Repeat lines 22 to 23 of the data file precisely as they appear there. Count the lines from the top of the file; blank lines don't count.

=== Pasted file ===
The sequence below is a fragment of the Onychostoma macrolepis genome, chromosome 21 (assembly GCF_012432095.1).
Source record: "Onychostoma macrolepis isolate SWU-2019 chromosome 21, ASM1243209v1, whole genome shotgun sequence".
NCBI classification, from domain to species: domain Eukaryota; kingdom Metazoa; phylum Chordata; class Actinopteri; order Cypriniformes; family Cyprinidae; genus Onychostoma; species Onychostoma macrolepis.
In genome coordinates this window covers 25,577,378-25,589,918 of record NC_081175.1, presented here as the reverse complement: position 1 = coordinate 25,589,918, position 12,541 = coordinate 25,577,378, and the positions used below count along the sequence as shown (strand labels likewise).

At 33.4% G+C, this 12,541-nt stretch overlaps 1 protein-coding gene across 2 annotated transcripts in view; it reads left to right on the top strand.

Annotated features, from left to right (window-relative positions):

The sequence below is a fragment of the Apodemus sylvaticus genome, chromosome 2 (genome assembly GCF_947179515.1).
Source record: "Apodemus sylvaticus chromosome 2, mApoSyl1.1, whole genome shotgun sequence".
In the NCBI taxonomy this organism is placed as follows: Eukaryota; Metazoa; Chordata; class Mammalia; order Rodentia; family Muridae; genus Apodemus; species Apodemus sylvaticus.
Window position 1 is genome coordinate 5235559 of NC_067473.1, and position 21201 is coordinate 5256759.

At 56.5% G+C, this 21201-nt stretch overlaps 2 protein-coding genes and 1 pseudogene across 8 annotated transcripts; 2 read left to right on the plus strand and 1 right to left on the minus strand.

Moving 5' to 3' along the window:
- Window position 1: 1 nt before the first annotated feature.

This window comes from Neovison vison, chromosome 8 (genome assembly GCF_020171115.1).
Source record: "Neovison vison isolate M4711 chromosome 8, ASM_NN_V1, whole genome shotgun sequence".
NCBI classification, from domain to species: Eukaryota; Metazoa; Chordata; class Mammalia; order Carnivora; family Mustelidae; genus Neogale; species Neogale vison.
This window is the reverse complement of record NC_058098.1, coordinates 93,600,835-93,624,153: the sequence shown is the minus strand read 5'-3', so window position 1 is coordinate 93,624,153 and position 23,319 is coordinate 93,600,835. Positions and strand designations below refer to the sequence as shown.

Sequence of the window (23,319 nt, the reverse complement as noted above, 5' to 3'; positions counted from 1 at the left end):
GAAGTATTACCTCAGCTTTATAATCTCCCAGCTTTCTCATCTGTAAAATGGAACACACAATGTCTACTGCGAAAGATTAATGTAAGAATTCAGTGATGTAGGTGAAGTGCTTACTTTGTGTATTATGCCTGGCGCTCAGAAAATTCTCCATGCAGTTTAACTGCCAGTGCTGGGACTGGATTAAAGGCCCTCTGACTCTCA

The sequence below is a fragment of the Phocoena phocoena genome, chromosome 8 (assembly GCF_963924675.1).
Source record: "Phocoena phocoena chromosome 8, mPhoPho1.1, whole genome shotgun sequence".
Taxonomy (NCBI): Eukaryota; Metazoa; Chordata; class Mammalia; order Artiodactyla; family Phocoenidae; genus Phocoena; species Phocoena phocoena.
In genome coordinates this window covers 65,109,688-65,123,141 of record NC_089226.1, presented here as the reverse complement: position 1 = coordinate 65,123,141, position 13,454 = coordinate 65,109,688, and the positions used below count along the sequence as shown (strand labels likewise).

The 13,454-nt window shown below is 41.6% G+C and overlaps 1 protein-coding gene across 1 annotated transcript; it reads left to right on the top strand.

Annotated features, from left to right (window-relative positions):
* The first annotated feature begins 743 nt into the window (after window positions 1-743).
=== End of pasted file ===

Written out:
Taxonomy (NCBI): Eukaryota; Metazoa; Chordata; class Mammalia; order Artiodactyla; family Phocoenidae; genus Phocoena; species Phocoena phocoena.
In genome coordinates this window covers 65,109,688-65,123,141 of record NC_089226.1, presented here as the reverse complement: position 1 = coordinate 65,123,141, position 13,454 = coordinate 65,109,688, and the positions used below count along the sequence as shown (strand labels likewise).